subsets, and a network flow heuristic based on the method of
Padberg.
sec_heur.h (Branch-and-cut)
Data structures and function prototypes for the heuristic SEC
separation routines.
sll.c (Euclidean FST generator)
A heuristic Euclidean SMT routine based on that of Smith, Lee
and Liebman (Networks 11, 23-29, 1981).
sortints.c (Utility)
Routine to efficiently sort an array of integers.
steiner.h (Utility)
The "main" include file. Fundamental types, constants and data
structures are defined here.
triangle.c (Euclidean FST generator)
The `triangle' package by Jonathan Shewchuk. Used to compute
Delaunay triangulations for the Euclidean metric.
triangle.h (Euclidean FST generator)
Data structures and function prototypes defining the external
interfaces to Jonathan Shewchuk's `triangle' package.
ub.c (Branch-and-cut)
This file contains a subroutine whose purpose is to obtain good
heuristic Steiner trees by perturbing a fractional LP solution
slightly. Such "feasible integer solutions" serve as upper
bounds in the backtrack search process.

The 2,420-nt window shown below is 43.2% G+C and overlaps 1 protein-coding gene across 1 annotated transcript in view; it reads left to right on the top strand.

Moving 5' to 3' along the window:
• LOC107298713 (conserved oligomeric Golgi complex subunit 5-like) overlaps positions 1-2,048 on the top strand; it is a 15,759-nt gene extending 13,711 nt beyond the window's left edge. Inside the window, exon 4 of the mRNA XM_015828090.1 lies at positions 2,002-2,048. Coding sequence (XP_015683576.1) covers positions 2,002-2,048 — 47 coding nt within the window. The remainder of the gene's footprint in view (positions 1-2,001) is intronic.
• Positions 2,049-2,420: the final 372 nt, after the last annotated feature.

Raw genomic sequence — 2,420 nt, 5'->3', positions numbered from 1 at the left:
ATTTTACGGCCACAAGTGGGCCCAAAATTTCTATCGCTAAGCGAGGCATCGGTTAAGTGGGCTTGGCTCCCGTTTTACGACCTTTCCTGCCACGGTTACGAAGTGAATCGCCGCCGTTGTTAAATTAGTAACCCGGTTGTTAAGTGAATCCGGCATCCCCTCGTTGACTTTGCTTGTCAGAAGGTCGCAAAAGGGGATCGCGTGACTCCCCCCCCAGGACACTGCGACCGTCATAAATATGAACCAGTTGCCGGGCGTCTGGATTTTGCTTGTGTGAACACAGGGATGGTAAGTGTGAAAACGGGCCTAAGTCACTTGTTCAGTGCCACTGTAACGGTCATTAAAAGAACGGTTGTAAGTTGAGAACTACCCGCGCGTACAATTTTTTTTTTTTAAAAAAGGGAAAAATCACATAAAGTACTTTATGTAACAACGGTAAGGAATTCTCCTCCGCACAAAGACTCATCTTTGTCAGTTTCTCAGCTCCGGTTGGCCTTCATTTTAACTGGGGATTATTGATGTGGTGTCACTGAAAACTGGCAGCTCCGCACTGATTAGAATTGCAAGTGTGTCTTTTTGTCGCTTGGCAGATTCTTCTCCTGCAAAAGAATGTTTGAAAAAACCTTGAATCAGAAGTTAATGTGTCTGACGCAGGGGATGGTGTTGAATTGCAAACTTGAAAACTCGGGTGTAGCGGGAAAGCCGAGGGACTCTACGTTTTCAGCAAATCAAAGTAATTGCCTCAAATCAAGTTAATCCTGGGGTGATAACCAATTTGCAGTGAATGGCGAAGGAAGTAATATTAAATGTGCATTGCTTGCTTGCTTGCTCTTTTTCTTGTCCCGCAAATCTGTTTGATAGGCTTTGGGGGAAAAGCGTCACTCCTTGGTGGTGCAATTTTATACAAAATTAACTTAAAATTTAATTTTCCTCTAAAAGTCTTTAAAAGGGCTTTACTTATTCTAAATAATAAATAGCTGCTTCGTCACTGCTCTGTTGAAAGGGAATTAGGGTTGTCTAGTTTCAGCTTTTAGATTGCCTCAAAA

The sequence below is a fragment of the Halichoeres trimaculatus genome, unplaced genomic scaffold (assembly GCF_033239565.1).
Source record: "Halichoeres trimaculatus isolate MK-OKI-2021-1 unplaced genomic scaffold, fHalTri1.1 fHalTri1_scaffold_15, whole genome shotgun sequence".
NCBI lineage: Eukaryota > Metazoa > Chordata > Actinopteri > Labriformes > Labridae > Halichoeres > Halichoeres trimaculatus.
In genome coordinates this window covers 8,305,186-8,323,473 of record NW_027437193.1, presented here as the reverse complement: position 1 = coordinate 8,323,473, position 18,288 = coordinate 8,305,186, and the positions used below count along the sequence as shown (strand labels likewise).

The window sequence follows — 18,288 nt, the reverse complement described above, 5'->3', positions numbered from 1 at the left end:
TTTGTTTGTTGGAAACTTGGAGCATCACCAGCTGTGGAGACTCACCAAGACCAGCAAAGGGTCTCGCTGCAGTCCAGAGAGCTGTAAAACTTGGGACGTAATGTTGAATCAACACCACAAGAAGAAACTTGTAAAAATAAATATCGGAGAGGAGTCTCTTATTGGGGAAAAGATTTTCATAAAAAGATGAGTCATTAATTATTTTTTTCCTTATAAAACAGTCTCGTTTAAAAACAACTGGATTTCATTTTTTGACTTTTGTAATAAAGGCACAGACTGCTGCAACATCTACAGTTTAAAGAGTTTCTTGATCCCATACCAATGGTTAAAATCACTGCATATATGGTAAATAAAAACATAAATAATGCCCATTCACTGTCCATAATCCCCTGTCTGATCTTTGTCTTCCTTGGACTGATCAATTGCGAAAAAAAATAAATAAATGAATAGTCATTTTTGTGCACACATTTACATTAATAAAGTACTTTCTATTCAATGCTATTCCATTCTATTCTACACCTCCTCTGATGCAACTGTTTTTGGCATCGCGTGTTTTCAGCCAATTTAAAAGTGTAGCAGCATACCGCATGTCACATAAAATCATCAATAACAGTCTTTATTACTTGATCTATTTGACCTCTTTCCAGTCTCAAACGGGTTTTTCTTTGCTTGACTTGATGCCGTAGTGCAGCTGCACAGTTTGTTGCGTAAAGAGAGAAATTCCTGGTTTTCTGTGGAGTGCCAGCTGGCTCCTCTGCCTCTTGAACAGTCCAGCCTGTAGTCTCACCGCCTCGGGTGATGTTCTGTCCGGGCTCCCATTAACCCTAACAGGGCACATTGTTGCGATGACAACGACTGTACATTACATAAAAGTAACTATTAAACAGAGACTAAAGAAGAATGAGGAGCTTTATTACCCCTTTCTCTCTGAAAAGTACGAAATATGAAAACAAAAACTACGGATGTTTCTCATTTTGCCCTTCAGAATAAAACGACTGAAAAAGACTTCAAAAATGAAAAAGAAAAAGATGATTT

ub.h (Branch-and-cut)
Data structures and function prototypes pertaining to the upper
bound heuristic routines.
utils.c (Utility)
A collection of utility routines, including: the memory
allocator "new()", the crash-and-die routine "fatal()", and a
few other miscellaneous odds and ends.
FST Data File Formats
=====================
The FST generators produce output called FST data files. (They are
sometimes called "phase 1 data files", since FST generation is the first
phase of the two-phase process for computing Steiner trees.
FST data files come in three different formats, distinguished by version
numbers. Currently there are three such formats corresponding to
versions 0, 2 and 3 of the FST data format. (Version 1 is very
obsolete, and no longer supported.)
Version 0
---------
Version 0 is used to represent an abstract MST or Steiner tree in graph
or hypergraph problem instance. It is essentially the same format as
used in Beasley's "OR-library" -- but extended slightly to handle
hypergraph instances as well as graph instances. The OR-library format